405 1

Asymmetric Labeling of Virosomes--Virosomes were labeled exclusively on the inner leaflet by the method of McIntyre and Sleight (33). This method uses dithionite to destroy the NBD label on the outer leaflet of a previously symmetrically labeled vesicle. Dithionite was added after integration of the VSV-G. Virosomes were labeled exclusively on the outer leaflet by adding 1 mol % (outer leaflet only) NNBD-PE in ethanol to virosomes already having 1mol % N-Rh-PE in both leaflets. Fusion Assays-The extent of liposome fusionwas determined by the resonance energy transfer assay originally described by Struck et al. (34). By comparing the energy transfer efficiency between N-NBD-PE and N-Rh-PE with that of a standardcurve, the absolute concentration of N-Rh-PE was determined. The extent of fusion was calculated by comparing the initial and final concentration of N-Rh-PE in the membrane. One round of fusion corresponds to the fusion expected if every virosome were to fuse with one target liposome. A 10-fold excess of target vesicles with respect to virosomes was used. Therefore, the maximum possible extent of fusion is 10 rounds. Preparation of Electronmicrographs-Samples for electronmicroscopy were fixedand stainedby a modificationof the method of Williams et al. (35).2Briefly, liposomes, virosomes,or fusion products were futed in solution for 60 min in 2.5% (w/v) glutaraldehyde, 1%(w/v) tannic acid, 0.1 M sodium phosphate, pH 7.3. They were then pelleted in an Eppendorf centrifuge for 30 min, washed, postfixed in 1%(w/v) OsO,, 0.1 M sodium phosphate, pH 7.3, for 60 min a t 4 “C, washed, and embedded in a plug of1% (w/v) ultra-low temperature-melting agarose (Sigma) to keep the pellet together. The pellet was then gradually dehydrated and embedded in IX112 for sectioning. Thin sections were stained with lead citrate and examined in a Phillips 300 electron microscope. Polyacrylamide Gel Electrophoresis-Polyacrylamidegels ofVSV and the VSV-G protein examined. in the course of purification were made according to the method of Laemmli (36). Polylysine Aggregationand Precipitation of Vesicles-Polylysine aggregation of liposomes, virosomes,and fusion products was performed by a modification of the method of Rosieret al. (37). Polylysine (approximate molecular weight,87,000) was added to a solution of vesicles at a ratio of 10 pg of polylysine/pmol of lipid. Samples were incubated a t room temperature a t pH 7.4 for 30 min and vesicles pelleted by centrifugation in an Eppendorfmicrocentrifugefor 20min. This treatment pelleted more than 99%of vesicles containing 5 mol % DOPA, while leaving more than 95% of vesicles without DOPA in solution. This was true even when both populations of vesicles were present in the same solution at the ratio used in fusion assays. Polylysine irreversibly aggregated less than 5%of vesicles composed of DOPC:cholesterol(70:30) and 0.1 mol % inserted VSV-G. RESULTS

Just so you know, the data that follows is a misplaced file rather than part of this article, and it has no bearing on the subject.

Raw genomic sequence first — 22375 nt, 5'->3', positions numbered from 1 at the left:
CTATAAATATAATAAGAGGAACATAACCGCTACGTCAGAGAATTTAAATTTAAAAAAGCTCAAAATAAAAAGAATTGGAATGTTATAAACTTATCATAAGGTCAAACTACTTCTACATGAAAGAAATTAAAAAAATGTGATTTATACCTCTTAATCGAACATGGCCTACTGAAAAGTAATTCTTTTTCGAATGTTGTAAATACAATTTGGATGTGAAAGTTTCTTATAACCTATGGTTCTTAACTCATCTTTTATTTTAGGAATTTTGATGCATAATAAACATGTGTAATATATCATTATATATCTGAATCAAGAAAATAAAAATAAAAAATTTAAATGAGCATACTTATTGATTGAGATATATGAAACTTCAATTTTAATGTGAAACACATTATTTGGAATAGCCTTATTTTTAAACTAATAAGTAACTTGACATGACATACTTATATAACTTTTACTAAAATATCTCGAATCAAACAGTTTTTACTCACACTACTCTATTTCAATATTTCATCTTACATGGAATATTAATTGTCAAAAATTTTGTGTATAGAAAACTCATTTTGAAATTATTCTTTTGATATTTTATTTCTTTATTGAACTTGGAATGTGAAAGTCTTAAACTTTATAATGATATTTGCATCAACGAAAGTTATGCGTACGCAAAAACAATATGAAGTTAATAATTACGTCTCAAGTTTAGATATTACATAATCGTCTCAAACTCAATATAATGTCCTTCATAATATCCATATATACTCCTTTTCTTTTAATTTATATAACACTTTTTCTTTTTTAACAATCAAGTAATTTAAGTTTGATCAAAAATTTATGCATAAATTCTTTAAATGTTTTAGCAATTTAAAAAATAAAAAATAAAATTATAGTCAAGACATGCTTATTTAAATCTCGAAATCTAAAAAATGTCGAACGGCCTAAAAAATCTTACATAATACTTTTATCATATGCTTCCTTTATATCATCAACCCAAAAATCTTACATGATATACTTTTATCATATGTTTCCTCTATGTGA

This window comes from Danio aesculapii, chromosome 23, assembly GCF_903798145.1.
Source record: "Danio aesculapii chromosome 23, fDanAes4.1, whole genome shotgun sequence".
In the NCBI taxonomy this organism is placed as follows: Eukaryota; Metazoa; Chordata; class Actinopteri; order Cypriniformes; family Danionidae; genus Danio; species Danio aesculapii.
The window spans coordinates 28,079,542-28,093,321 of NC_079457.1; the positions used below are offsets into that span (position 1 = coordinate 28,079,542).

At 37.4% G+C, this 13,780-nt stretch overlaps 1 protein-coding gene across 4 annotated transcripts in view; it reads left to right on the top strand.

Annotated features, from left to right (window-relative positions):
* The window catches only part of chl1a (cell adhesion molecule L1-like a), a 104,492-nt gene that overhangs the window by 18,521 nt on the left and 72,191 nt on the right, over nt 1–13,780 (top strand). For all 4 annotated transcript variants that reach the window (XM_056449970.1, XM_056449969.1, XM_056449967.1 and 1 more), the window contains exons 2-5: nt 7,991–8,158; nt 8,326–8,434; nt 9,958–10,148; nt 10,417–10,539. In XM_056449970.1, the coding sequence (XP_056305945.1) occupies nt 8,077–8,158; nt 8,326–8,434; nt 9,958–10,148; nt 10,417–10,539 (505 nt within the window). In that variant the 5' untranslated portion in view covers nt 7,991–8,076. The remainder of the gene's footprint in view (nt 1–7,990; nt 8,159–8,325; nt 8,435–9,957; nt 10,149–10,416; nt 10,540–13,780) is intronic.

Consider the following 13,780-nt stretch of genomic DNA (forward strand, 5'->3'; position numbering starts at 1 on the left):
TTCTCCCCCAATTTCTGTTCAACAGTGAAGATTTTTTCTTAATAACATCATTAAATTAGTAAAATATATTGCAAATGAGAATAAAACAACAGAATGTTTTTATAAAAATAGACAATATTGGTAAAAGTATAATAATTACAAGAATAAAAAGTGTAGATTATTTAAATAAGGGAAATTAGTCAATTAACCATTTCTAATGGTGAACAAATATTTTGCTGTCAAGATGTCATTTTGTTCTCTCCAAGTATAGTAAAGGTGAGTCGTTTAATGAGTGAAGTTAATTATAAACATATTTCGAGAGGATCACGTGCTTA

Requirements for Fusion Time Course of Fusion-The extent of fusion between virosomes containing 0.1 mol % VSV-G with a 10-fold excess of liposomal targets is shown in Fig. 1. The membranes of both the virosomes and theliposomes contained 70 mol % phospholipid and 30 mol % cholesterol. The assays were performed at 37 “C, at pH 5.5 and pH 7.4. The timecourse was carried out to 1h to verify that fusion had progressed to its maximal extent. The fusion a t acid pH was both extensive and rapid. After 10 min of incubation, 0.97 rounds of fusion were completed. A low level of fusion also occurred in this systemat neutral pH. This residual fusogenic activitymay be dueto nonincorporated VSV-G that displayed a nonspecific membrane fusion activity or to VSV-G that partitioned into thevirosomal membrane ina nonnative conformation (see “Discussion”). The neutral pH activity was consistently present. Based on the time course of fusion in Fig. 1,endpoint assays with 30-min incubations were used to further characterize the requirements of fusion. Effect of VSV-G Concentration in Virosomal Membrane on Extent of Fusion-When VSV-G is present a t 0.1 mol %, we calculate that there are about 1000VSV-G moleculesAiposome. This is comparable with the estimated 1200 copies ofVSV-G present per native virion (38). To see if changing the ratio of S. Wert, J. Breslin, and G. Hug, personal communications.